When the switching circuit is de-activated, the current through inductor L11 continues through the series diode circuit comprising diode D11A and LED 1-3 which will have a much larger forward voltage drop than the circuit illustrated in FIG. 1, but the size of inductor L11 is chosen to produce sufficient current through LED1-3 to illuminate the LEDs in this portion of the cycle. In general, for very high supply voltages, the pulse width controlling the switching circuit will be very narrow, providing a very long period of LED activation. The frequency of the switching circuit (generally 20 Khz or above) will also be much higher than the frequency at which visible variation can occur in LEDs (typically 30 Hz or below) so no variation in illumination will be noticeable using the above-described circuit. The circuit of FIG. 2A takes advantage of the conduction through the diode circuit of the present invention during the period in which the switching circuit is inactive, which is generally suitable for diode loads such as LEDs. The Sync input is generally not needed when driving LED loads, as they generally do not generate electromechanical noise, but synchronization may still be useful in applications where electromagnetic interference must be controlled (such as telecommunications applications where power supplies are typically tuned to particular frequencies to avoid in-band interference from harmonics).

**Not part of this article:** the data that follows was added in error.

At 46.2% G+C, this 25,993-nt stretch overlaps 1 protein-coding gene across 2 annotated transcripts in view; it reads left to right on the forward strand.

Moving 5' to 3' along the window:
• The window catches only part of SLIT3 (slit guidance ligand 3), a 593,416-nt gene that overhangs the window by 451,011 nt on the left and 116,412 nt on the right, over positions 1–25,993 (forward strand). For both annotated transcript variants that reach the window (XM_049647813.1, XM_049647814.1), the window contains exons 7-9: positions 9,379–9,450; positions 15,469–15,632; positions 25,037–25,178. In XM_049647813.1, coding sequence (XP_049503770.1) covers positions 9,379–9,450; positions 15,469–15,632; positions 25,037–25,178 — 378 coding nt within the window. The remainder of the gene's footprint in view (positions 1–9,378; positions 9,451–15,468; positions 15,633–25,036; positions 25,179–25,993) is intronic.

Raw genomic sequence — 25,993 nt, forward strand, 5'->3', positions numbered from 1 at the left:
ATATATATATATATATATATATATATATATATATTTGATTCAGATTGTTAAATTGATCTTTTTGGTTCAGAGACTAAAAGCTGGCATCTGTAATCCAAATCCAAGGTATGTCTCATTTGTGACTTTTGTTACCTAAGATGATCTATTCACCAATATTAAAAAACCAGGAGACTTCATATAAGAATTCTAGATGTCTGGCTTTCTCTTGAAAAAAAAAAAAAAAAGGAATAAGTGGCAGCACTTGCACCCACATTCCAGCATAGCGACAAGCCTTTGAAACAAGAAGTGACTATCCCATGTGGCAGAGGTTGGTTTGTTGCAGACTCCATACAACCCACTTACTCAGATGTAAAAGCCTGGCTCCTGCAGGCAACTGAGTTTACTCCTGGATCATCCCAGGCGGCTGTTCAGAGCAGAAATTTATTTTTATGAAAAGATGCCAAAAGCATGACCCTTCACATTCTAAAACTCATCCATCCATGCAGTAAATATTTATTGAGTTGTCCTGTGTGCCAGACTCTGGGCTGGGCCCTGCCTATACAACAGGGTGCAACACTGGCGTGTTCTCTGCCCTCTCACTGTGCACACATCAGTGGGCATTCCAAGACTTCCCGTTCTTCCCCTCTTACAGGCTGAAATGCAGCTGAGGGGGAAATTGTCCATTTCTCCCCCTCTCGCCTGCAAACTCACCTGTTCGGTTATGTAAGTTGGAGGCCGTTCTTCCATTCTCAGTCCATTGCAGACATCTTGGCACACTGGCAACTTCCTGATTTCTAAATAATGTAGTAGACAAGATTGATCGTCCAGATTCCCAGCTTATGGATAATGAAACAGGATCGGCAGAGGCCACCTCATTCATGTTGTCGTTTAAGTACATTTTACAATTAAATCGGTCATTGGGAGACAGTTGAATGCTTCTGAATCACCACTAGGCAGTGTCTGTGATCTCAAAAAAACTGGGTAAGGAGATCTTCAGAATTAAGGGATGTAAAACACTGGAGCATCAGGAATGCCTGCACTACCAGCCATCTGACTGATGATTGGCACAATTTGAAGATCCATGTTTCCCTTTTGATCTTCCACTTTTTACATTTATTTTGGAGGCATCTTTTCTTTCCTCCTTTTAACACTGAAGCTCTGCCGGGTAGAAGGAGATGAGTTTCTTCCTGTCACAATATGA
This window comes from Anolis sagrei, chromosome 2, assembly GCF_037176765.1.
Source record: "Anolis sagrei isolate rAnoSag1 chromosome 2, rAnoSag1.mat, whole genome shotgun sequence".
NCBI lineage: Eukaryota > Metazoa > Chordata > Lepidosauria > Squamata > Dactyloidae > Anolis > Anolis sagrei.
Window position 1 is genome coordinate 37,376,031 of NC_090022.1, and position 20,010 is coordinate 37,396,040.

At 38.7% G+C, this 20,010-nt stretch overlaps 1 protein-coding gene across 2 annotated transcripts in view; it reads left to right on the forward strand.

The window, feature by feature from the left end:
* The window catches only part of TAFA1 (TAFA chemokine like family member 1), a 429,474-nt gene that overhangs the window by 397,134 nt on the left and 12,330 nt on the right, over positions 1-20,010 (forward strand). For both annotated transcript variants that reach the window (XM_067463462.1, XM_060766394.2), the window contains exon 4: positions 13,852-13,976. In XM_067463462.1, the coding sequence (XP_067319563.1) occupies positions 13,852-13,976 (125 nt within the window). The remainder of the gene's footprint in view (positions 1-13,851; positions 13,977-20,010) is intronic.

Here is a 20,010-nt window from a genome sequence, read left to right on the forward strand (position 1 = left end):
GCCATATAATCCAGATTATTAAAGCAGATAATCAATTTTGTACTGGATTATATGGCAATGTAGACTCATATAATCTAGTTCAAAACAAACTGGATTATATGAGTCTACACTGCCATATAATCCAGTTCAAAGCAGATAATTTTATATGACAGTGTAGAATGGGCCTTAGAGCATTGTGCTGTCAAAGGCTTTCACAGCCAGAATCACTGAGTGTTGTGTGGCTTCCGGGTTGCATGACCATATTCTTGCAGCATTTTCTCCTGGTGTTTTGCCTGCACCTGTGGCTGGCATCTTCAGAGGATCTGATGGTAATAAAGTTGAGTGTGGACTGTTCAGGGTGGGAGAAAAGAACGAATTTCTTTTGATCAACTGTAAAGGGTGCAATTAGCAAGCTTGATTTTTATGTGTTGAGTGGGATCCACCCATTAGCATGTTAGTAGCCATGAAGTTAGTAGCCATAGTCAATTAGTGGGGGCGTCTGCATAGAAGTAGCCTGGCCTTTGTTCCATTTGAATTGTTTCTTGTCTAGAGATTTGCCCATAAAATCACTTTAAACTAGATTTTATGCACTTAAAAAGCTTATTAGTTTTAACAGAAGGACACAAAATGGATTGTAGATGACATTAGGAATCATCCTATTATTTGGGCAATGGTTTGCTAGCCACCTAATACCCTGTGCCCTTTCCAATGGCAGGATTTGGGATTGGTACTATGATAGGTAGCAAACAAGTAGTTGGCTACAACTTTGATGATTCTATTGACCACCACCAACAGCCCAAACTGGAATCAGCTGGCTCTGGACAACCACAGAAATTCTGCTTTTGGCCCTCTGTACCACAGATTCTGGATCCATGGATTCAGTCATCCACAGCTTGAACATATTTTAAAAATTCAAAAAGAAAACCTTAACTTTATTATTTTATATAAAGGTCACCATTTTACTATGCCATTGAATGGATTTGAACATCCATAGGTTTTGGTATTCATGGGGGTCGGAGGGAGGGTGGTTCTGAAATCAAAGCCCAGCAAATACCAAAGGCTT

Referring now to FIG. 2B, an LED driver circuit in accordance with another embodiment of the invention is depicted. Most of the operation of the circuit of FIG. 2B is identical to the operation of the circuits of FIGS. 1 and 2A, so only differences between the circuits will be described below. The circuit of FIG. 2B provides current to an external device comprising a series LED circuit LED1-3 continuously (In contrast to the circuit of FIG. 2A, where the current was supplied only during the “off” period of the switching circuit).